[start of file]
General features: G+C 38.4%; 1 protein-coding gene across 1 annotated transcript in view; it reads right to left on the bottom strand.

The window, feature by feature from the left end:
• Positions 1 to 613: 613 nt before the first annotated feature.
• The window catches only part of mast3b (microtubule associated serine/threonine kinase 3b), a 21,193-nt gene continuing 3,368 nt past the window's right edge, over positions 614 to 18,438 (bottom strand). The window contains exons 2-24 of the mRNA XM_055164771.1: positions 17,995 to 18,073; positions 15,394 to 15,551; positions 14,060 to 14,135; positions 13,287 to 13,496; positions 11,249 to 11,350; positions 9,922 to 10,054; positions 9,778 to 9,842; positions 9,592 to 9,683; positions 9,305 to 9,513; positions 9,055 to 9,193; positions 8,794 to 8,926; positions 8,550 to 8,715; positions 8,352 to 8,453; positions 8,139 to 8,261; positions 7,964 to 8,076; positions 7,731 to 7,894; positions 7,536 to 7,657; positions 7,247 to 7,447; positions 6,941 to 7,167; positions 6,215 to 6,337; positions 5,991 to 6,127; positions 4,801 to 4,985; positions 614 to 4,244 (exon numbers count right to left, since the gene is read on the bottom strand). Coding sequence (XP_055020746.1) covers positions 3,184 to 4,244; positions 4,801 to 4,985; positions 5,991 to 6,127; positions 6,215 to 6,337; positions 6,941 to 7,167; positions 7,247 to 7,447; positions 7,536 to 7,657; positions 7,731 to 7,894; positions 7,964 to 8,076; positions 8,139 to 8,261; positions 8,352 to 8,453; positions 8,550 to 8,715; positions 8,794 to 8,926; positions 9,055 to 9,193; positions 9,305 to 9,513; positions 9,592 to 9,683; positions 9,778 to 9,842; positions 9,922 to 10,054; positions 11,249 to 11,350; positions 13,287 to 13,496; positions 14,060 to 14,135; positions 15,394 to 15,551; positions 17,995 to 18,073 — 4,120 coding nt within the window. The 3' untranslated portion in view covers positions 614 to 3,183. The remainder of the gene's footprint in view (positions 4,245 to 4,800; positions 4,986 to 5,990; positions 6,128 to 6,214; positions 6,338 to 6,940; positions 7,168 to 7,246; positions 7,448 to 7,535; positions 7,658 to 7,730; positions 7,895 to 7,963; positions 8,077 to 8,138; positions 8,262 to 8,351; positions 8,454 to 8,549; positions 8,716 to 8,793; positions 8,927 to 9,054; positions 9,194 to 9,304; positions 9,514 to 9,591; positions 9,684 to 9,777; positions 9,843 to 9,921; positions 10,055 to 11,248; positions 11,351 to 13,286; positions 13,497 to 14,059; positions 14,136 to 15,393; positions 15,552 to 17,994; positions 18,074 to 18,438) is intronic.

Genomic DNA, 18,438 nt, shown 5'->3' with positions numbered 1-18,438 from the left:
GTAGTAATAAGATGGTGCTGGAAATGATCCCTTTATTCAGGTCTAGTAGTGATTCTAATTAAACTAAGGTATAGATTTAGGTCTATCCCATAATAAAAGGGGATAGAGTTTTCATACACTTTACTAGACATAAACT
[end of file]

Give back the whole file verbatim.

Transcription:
General features: G+C 38.4%; 1 protein-coding gene across 1 annotated transcript in view; it reads right to left on the bottom strand.

The window, feature by feature from the left end:
• Positions 1 to 613: 613 nt before the first annotated feature.
• The window catches only part of mast3b (microtubule associated serine/threonine kinase 3b), a 21,193-nt gene continuing 3,368 nt past the window's right edge, over positions 614 to 18,438 (bottom strand). The window contains exons 2-24 of the mRNA XM_055164771.1: positions 17,995 to 18,073; positions 15,394 to 15,551; positions 14,060 to 14,135; positions 13,287 to 13,496; positions 11,249 to 11,350; positions 9,922 to 10,054; positions 9,778 to 9,842; positions 9,592 to 9,683; positions 9,305 to 9,513; positions 9,055 to 9,193; positions 8,794 to 8,926; positions 8,550 to 8,715; positions 8,352 to 8,453; positions 8,139 to 8,261; positions 7,964 to 8,076; positions 7,731 to 7,894; positions 7,536 to 7,657; positions 7,247 to 7,447; positions 6,941 to 7,167; positions 6,215 to 6,337; positions 5,991 to 6,127; positions 4,801 to 4,985; positions 614 to 4,244 (exon numbers count right to left, since the gene is read on the bottom strand). Coding sequence (XP_055020746.1) covers positions 3,184 to 4,244; positions 4,801 to 4,985; positions 5,991 to 6,127; positions 6,215 to 6,337; positions 6,941 to 7,167; positions 7,247 to 7,447; positions 7,536 to 7,657; positions 7,731 to 7,894; positions 7,964 to 8,076; positions 8,139 to 8,261; positions 8,352 to 8,453; positions 8,550 to 8,715; positions 8,794 to 8,926; positions 9,055 to 9,193; positions 9,305 to 9,513; positions 9,592 to 9,683; positions 9,778 to 9,842; positions 9,922 to 10,054; positions 11,249 to 11,350; positions 13,287 to 13,496; positions 14,060 to 14,135; positions 15,394 to 15,551; positions 17,995 to 18,073 — 4,120 coding nt within the window. The 3' untranslated portion in view covers positions 614 to 3,183. The remainder of the gene's footprint in view (positions 4,245 to 4,800; positions 4,986 to 5,990; positions 6,128 to 6,214; positions 6,338 to 6,940; positions 7,168 to 7,246; positions 7,448 to 7,535; positions 7,658 to 7,730; positions 7,895 to 7,963; positions 8,077 to 8,138; positions 8,262 to 8,351; positions 8,454 to 8,549; positions 8,716 to 8,793; positions 8,927 to 9,054; positions 9,194 to 9,304; positions 9,514 to 9,591; positions 9,684 to 9,777; positions 9,843 to 9,921; positions 10,055 to 11,248; positions 11,351 to 13,286; positions 13,497 to 14,059; positions 14,136 to 15,393; positions 15,552 to 17,994; positions 18,074 to 18,438) is intronic.

Genomic DNA, 18,438 nt, shown 5'->3' with positions numbered 1-18,438 from the left:
GTAGTAATAAGATGGTGCTGGAAATGATCCCTTTATTCAGGTCTAGTAGTGATTCTAATTAAACTAAGGTATAGATTTAGGTCTATCCCATAATAAAAGGGGATAGAGTTTTCATACACTTTACTAGACATAAACT